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Tuesday, June 17, 2008

Inside the "Best of West"

It has been an interesting experience organizing and managing the Best of West awards program at SEMICON West.

The program was developed to replace the Technology Innovation Showcase award program that we have been running for the last 4 years. The TIS was a good program that focused exclusively on new companies and involved a booth fee to participate in the “showcase” portion of the program. The TIS Committee worked hard to find and nurture a small group of entrants every year and the winners generally received some good visibility for their innovations.

But the program did not grow and it was a struggle to find entrants. New product introductions had to be the centerpiece of SEMICON West and we needed a big, loud, prestigious vehicle to support our attendees and exhibitors.

After talking with exhibitors, the TIS committee, and influential buyers in the industry, we decided to create a more conventional trade show award program, the Best of West Award.

Key aspects of the new award program were: free to all exhibitors, prestigious judges panel, open selection criteria (based on financial impact on the industry, engineering or scientific achievement, or societal impact and benefits) and special encouragement and consideration given to start-up and smaller companies. The process was structured to recognize all finalists prior to SEMICON West to achieve maximum publicity and pre-show value, and select winner(s) at the show where demonstrations or detailed questions on the submission could be answered.

Some of the organizing issues we faced were judge selection and the judging process. We wanted to assemble a diverse set of judges including top technology leaders at device makers. We also wanted to involve academia. Fortunately, Bernie Meyerson quickly singed up giving the program instant credibility. Our editor friends at the leading trade journals all agreed to participate, even though many of them had their own award programs. One of the great advantages we had with the trade journal participation was that it gave us nearly automatic coverage of all the segments (we hoped and encouraged test specialists to select test submissions, packaging editors to select packaging, etc.). This expectation held true as the finalist selections had a wide diversity and represented a broad set of technologies in the industry. The toughest group to recruit was academia, but Godfrey Mungel and Dave Parent joined on and our panel was set.

Concerning the judge process, one of the biggest issues was the desire to balance the need for thorough technical information on each entry without overwhelming our judges with a mountain of work. As it turned out, it was difficult balance. We had about 40 entries, each one consisting of a 750-word long description, a 300-word summary and associated charts and photos. The judges’ document turned out to be over 200 pages, 2-inches thick and about 10 megabytes of data. We will probably charge a fee next year for the award entries to limit unnecessary submissions.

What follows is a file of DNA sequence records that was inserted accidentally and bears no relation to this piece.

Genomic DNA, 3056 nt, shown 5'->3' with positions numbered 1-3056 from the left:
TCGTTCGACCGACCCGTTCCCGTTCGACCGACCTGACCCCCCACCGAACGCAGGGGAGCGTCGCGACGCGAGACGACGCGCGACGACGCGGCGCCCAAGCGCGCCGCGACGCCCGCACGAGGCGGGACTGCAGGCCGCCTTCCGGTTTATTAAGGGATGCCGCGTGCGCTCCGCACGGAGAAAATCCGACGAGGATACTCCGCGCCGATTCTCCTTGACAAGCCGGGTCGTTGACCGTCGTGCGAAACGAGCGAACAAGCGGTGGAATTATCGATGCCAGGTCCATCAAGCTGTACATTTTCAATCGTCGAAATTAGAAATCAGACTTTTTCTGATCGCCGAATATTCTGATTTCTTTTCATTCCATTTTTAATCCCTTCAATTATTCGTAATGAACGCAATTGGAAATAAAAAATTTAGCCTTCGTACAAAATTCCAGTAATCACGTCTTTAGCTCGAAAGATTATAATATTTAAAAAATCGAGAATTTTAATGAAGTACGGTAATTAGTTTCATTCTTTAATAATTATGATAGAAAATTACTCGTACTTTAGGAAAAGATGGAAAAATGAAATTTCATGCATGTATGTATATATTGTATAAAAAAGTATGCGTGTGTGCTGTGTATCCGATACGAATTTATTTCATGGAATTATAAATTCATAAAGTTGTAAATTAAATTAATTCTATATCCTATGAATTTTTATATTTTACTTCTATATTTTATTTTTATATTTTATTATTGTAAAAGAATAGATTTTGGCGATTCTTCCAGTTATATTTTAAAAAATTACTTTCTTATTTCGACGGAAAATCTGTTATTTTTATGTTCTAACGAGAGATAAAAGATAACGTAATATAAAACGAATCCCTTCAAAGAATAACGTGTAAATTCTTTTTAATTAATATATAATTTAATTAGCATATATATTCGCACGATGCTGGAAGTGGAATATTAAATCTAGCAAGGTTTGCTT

Another challenge was the restriction of entries to new products and technologies introduced for the first time after May 1. Several exhibitors didn’t like this restriction, some wanted non-disclosure agreements, and many wanted extensions to the submission deadline. Our members aren’t shy about strongly pushing their opinions, but we felt our process was appropriate to meet our objectives.

Another challenge in the judging progress was the requirement to attend teleconferences where each judge had to explain or advocate their selection to the other judges. This was required to best utilize and leverage the different areas of expertise on the panel. When the choice is narrowed down to just finalists, judges are going to have to consider entries outside their areas of expertise and we needed to find a way to support this. Fortunately, the judges’ discussions on the entries went amazingly well. They were able to share their perspectives effectively and I think the entire panel is well informed about the merits of each finalist. Our academic participants were especially articulate in describing their impressions (I expected the journalists to be most verbose and the customers most definitive).

Almost all of the submissions were well-written and of high quality. A few submissions included promotional copy and graphics that generated a couple of negative comments from the judges.

I am absolutely thrilled with the selection of the finalists and know that any of them are worthy for the Best of West award. I know all the finalists are hugely regarded by the judges panel and are going to receive enormous visibility and prestige for their selection. For the good of West, our industry and the entrants, I hope they make boat load of money on their new products.

We will be making tweaks to next year’s program. If you have any suggestions on how we can make the Best of West program more successful, please let me know with a phone or call or email.

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